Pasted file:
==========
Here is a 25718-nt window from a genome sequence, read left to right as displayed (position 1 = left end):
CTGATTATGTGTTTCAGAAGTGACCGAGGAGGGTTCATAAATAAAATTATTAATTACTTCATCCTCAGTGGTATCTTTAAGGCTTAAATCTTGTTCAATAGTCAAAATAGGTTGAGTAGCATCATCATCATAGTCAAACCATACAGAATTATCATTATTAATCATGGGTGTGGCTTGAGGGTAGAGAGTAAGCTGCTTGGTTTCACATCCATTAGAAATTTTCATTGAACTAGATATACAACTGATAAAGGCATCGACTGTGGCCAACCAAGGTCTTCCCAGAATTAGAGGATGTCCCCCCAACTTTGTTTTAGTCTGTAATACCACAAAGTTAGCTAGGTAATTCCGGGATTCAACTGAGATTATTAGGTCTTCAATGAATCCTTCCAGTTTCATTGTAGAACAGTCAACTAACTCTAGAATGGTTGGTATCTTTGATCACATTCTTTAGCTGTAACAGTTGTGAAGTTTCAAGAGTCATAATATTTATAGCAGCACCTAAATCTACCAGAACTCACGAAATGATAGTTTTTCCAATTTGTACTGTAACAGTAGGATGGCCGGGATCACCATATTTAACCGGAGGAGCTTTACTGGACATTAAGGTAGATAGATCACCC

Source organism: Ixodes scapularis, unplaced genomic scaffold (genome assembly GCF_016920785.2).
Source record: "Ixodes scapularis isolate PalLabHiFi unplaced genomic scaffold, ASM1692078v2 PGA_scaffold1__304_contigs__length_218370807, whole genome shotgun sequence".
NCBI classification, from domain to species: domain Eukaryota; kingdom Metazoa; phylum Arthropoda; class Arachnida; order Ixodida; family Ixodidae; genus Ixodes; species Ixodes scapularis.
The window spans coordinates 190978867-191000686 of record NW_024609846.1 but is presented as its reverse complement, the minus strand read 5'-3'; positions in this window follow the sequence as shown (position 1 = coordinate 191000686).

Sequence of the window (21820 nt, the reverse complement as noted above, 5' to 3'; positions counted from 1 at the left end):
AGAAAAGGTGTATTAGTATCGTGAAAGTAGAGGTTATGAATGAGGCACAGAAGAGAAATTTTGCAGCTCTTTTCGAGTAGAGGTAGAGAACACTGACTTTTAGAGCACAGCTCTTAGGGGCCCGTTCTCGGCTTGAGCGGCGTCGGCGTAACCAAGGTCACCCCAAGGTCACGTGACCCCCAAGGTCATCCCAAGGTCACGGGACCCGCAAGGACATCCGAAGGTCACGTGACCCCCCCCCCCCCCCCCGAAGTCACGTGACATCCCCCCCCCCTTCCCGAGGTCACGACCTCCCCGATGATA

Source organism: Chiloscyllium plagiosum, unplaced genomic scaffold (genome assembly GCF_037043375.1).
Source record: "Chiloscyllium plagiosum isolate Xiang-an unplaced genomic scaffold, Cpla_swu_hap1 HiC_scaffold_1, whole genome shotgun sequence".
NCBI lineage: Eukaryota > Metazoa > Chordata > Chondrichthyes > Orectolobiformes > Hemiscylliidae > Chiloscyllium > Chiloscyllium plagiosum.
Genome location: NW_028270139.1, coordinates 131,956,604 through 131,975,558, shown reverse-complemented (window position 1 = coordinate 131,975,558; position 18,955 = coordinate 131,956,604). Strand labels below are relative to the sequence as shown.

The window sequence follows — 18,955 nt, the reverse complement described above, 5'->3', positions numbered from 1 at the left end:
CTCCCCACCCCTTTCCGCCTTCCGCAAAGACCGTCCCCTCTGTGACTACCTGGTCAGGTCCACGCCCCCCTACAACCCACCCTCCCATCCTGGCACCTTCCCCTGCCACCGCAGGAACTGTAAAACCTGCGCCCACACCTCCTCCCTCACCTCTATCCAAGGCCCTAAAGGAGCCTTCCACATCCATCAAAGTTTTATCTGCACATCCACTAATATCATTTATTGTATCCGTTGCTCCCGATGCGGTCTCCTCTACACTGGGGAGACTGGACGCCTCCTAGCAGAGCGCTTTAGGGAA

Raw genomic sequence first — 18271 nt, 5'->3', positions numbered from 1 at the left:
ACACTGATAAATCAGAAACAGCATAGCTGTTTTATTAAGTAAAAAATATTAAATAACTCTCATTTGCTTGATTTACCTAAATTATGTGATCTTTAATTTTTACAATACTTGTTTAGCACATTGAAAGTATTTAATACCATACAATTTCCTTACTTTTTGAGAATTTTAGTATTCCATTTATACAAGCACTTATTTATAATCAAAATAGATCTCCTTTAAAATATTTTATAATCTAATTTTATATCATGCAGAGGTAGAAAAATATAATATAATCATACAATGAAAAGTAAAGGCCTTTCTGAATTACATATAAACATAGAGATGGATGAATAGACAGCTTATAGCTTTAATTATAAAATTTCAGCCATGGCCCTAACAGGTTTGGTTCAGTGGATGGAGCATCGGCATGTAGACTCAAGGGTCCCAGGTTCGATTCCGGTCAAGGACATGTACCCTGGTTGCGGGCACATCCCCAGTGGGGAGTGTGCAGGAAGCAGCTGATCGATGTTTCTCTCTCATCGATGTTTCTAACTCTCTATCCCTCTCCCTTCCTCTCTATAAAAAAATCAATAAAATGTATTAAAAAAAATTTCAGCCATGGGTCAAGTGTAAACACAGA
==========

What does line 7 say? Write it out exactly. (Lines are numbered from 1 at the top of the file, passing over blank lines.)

Sequence of the window (21820 nt, the reverse complement as noted above, 5' to 3'; positions counted from 1 at the left end):